Carpets can last for decades like a sofa and a mattress. However, that is only taking into account their durability. In a home, there is more to consider, such as the current style and trends. Carpets go out of fashion very easily, which affects the way the room looks and feels. As such, it’s important to keep an open mind. For example, there is nothing wrong with tearing it up after a year and replacing it with hardwood flooring.


It’s easy to forget that a refrigerator is a piece of furniture. But, it is, and it’s one that is integral to everyday life. As a result, there is no need to throw it out until it starts to break down. To begin with, a refrigerator never loses its shine due to the material. More importantly, there is no need to blast money on an expensive item if it does an adequate job. You’re better off waiting until it leaks or starts to smell and then making a change.

Now all that’s left is to check your watch to see if its time!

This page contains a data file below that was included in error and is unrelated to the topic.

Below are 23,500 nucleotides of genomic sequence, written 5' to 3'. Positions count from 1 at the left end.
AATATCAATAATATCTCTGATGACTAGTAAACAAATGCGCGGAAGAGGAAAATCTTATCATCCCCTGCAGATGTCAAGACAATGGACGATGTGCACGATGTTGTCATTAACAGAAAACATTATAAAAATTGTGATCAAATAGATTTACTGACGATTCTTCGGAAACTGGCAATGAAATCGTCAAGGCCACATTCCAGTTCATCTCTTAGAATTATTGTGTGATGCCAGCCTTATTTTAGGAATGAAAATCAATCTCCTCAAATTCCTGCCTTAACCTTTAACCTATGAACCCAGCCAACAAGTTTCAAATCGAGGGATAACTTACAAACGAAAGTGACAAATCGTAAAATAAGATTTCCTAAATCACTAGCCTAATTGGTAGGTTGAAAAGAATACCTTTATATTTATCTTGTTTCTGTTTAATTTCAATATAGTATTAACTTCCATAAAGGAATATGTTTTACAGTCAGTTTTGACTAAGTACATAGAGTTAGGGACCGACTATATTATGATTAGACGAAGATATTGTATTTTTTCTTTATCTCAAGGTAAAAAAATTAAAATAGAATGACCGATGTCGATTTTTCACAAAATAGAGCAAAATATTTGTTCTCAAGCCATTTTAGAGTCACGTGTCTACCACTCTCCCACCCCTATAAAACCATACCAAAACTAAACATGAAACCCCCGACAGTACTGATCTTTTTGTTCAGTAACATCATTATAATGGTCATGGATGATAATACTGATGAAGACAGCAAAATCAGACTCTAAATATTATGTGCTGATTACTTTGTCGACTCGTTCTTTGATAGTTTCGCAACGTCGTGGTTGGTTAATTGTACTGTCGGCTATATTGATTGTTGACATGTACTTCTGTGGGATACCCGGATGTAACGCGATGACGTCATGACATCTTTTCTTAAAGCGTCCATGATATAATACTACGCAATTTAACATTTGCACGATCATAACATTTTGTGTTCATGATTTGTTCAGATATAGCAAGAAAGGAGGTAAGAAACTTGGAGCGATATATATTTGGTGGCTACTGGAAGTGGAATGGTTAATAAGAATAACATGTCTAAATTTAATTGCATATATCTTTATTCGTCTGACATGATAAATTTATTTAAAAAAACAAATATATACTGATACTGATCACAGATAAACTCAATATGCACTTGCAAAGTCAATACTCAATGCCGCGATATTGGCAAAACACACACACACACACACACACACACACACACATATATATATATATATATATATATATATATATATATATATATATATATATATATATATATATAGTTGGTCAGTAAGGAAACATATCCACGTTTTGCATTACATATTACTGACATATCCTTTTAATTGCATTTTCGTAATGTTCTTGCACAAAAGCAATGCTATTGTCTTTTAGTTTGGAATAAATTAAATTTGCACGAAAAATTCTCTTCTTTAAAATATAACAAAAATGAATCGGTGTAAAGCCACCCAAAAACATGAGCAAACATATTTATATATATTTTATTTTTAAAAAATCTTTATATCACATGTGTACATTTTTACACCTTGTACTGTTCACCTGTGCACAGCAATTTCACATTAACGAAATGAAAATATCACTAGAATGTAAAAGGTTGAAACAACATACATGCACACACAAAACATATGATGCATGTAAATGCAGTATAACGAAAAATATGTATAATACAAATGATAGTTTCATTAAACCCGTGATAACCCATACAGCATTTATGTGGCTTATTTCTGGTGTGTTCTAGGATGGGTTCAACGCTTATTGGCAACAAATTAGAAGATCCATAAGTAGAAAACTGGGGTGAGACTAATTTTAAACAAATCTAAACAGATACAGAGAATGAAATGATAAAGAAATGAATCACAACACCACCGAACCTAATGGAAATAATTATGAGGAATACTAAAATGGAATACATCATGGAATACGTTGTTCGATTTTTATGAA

16 Jun 2017

Artbeat Leicester 16th - 25th June

This will be the fourth ArtBeat, a festival of the arts and culture, held over ten days, from 16th - 25th June 2017. There are over 75 events to choose from. It complements the Queens Road Summer Fair, for which we will provide the stage entertainment. Artbeat wants the people of Clarendon Park to experience a variety of cultural activities, as organisers, performers or as the audience, to take part in events where they can pick up new skills and knowledge. To make use of the many facilities and businesses around and to learn about other communities. They want everyone to feel that they are all neighbours in the distinct Clarendon Park community.

What can you expect..